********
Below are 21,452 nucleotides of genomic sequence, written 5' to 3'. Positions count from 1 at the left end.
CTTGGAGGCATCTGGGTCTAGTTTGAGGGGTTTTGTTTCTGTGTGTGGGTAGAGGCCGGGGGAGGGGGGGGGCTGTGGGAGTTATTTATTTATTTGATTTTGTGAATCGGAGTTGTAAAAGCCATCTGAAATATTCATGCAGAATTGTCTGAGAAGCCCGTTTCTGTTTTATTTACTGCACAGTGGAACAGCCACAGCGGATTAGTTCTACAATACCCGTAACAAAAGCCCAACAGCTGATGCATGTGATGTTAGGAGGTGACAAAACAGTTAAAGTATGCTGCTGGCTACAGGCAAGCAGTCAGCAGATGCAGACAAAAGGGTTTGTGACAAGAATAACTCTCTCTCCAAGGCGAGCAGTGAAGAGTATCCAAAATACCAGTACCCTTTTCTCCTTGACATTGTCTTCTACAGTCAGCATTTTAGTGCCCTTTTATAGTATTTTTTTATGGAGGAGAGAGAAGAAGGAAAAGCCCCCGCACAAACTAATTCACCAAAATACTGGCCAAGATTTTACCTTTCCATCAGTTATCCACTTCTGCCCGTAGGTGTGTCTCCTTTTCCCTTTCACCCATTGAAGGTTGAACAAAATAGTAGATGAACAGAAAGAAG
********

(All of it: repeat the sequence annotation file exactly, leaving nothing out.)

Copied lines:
Below are 21,452 nucleotides of genomic sequence, written 5' to 3'. Positions count from 1 at the left end.
CTTGGAGGCATCTGGGTCTAGTTTGAGGGGTTTTGTTTCTGTGTGTGGGTAGAGGCCGGGGGAGGGGGGGGGCTGTGGGAGTTATTTATTTATTTGATTTTGTGAATCGGAGTTGTAAAAGCCATCTGAAATATTCATGCAGAATTGTCTGAGAAGCCCGTTTCTGTTTTATTTACTGCACAGTGGAACAGCCACAGCGGATTAGTTCTACAATACCCGTAACAAAAGCCCAACAGCTGATGCATGTGATGTTAGGAGGTGACAAAACAGTTAAAGTATGCTGCTGGCTACAGGCAAGCAGTCAGCAGATGCAGACAAAAGGGTTTGTGACAAGAATAACTCTCTCTCCAAGGCGAGCAGTGAAGAGTATCCAAAATACCAGTACCCTTTTCTCCTTGACATTGTCTTCTACAGTCAGCATTTTAGTGCCCTTTTATAGTATTTTTTTATGGAGGAGAGAGAAGAAGGAAAAGCCCCCGCACAAACTAATTCACCAAAATACTGGCCAAGATTTTACCTTTCCATCAGTTATCCACTTCTGCCCGTAGGTGTGTCTCCTTTTCCCTTTCACCCATTGAAGGTTGAACAAAATAGTAGATGAACAGAAAGAAG